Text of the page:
Top positive review
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on 11 March 2017
This "Tess Of The D'Urbervilles" is a four-hour BBC television adaptation of Thomas Hardy's iconic novel. The script has been carefully adapted by David Nicholls - he was very keen to follow the plot and narrative of Hardy as faithfully as possible. It tells the story of Tess Durbeyfield, a low-born girl from the rural countryside whose family find they may have high noble connections. Many romantic episodes confront her - some are positive, but others prove to be destructive.
The acting is first class throughout - especially the three principal performers. The gorgeous Gemma Arterton is eye-catching as Tess, combining humour, indecision, naivety, energy and high emotion - needless to say she looks alluring and wide-eyed throughout. Eddie Redmayne portrays Angel with a combination of truth and justice, but also bloody-mindedness. He perfectly offers these two different sides to his character, although it is glaringly obvious that Angel is a hypocrite in the way he reacts to Tess's sexual past. And, Hans Matheson plays Alec with fire and energy, although it is fair to say his character becomes more distasteful as the series progresses.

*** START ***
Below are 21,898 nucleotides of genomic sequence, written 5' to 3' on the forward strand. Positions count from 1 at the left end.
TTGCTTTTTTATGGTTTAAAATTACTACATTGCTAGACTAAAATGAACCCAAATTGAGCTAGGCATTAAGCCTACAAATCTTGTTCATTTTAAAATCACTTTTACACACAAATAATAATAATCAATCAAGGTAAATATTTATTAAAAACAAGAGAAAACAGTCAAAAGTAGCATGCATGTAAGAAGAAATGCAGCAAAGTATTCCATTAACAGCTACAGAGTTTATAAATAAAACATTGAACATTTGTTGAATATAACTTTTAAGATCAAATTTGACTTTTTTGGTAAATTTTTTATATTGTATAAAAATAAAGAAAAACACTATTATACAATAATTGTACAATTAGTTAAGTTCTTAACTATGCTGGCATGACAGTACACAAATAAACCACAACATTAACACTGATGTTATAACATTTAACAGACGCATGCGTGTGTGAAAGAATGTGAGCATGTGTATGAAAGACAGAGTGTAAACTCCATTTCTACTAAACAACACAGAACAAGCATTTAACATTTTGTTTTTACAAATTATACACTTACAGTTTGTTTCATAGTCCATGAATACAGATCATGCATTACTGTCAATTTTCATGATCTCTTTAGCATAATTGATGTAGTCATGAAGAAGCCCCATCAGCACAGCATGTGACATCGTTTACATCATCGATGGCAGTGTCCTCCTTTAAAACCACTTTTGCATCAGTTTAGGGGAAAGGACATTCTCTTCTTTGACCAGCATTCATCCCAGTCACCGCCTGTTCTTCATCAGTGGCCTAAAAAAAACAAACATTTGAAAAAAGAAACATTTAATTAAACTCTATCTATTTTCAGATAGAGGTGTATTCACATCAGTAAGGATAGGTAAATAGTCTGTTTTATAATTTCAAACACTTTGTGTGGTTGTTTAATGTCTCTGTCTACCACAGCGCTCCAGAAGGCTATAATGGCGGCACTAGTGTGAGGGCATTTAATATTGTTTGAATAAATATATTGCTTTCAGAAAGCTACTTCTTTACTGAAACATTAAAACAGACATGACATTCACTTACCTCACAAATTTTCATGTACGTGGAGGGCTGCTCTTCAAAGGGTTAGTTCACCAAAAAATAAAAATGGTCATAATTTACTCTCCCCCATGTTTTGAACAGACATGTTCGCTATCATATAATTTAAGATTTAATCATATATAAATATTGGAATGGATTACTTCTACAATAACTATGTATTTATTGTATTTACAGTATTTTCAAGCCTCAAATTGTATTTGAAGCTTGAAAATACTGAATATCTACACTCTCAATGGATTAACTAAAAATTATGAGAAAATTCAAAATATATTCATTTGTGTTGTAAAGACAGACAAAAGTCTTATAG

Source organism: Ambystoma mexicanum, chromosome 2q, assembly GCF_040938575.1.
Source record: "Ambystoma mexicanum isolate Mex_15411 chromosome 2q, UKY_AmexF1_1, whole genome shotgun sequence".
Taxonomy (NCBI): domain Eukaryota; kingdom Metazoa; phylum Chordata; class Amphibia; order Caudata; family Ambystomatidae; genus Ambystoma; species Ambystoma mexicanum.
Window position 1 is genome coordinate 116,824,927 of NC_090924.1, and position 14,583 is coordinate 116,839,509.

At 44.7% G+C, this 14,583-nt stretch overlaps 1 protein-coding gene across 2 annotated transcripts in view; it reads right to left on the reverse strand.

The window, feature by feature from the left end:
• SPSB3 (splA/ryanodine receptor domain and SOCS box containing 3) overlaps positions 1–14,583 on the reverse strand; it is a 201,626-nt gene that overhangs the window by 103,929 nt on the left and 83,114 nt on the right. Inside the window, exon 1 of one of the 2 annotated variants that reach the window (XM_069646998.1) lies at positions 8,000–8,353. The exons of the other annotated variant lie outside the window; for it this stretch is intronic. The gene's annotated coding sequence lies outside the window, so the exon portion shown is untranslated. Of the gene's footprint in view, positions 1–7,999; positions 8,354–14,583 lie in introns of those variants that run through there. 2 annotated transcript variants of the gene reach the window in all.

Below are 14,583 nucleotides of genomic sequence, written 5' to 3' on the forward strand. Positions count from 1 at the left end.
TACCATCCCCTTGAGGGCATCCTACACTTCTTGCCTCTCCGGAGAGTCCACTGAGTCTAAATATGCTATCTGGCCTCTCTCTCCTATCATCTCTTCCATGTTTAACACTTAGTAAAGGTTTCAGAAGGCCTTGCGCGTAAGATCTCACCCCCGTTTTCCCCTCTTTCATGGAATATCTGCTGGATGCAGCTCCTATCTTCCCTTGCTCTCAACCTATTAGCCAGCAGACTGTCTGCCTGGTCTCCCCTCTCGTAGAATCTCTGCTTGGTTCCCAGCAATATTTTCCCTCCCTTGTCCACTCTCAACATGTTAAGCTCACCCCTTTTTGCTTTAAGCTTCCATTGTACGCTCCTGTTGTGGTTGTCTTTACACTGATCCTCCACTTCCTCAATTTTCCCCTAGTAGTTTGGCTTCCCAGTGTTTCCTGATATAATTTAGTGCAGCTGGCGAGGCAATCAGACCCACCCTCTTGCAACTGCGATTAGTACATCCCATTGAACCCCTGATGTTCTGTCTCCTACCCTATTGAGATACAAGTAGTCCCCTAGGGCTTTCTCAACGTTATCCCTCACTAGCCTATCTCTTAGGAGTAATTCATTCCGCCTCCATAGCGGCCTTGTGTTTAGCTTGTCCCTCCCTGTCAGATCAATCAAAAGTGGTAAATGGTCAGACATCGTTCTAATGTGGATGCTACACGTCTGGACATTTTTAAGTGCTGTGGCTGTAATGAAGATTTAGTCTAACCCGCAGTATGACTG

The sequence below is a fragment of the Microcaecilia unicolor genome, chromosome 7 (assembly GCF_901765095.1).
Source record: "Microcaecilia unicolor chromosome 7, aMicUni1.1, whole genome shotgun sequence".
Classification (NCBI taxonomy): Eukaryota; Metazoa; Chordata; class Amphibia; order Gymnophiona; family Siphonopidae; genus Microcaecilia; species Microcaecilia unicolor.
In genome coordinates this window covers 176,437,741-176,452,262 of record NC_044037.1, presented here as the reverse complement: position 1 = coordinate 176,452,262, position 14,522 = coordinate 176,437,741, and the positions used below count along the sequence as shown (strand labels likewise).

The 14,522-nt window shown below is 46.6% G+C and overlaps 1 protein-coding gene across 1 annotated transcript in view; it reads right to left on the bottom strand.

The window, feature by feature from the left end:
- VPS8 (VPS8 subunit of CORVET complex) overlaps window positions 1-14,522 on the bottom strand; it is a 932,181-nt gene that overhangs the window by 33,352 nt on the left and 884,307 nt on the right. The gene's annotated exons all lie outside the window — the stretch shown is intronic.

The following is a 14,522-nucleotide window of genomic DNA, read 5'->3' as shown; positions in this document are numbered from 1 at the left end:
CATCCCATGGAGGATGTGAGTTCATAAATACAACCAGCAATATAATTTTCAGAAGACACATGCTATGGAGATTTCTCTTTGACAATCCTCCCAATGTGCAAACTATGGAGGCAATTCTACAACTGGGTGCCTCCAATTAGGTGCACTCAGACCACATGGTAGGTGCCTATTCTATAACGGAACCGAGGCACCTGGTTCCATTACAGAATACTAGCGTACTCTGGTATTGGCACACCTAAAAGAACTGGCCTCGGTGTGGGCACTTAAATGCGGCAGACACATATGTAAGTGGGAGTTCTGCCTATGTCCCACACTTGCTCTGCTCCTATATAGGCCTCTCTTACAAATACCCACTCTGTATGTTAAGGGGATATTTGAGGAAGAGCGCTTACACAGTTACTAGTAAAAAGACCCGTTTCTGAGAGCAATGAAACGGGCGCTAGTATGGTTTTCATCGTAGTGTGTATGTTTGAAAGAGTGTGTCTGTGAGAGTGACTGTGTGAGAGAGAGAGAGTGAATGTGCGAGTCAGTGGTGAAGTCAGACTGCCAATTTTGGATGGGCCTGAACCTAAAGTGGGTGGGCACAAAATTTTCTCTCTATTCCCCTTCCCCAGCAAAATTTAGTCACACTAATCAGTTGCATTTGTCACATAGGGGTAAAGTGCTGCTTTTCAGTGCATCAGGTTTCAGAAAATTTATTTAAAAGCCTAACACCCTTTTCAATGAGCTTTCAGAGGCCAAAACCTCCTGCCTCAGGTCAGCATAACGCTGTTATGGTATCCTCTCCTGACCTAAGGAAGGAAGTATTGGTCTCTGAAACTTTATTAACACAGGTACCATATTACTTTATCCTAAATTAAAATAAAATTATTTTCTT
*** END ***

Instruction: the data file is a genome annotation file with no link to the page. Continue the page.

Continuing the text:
Memorable scenes which are taken directly from Hardy's novel include Angel carrying the four milkmaids through the flooded stream - this captures the gentlemanly nature of Angel, and how appealing he was to all the women. Also, the blood dripping through the ceiling after the murder is reminiscent of a Hitchcock movie - gruesome and shocking. The finale at an early morning misty Stonehenge is incredibly atmospheric - Redmayne and Arterton are at the peak of their powers as they depart in a very emotional way.
Filmed principally in Gloucestershire and Wiltshire, the rolling fields and pastures became a key character in the series. When the characters walked to their destinations, the panoramic images of the lush green natural environment demonstrate that the distances they had traveled were very long. However appealing the landscape looks, it is still barren and unforgiving - matching the emotional roller-coaster the characters are put through.
Although it is difficult to find fault with this series, Roman Polanski's Oscar-winning "Tess" version (1979) carries more weight and is more powerful at key moments. That said, Gemma Arterton is the match of Nastassja Kinski in the title role.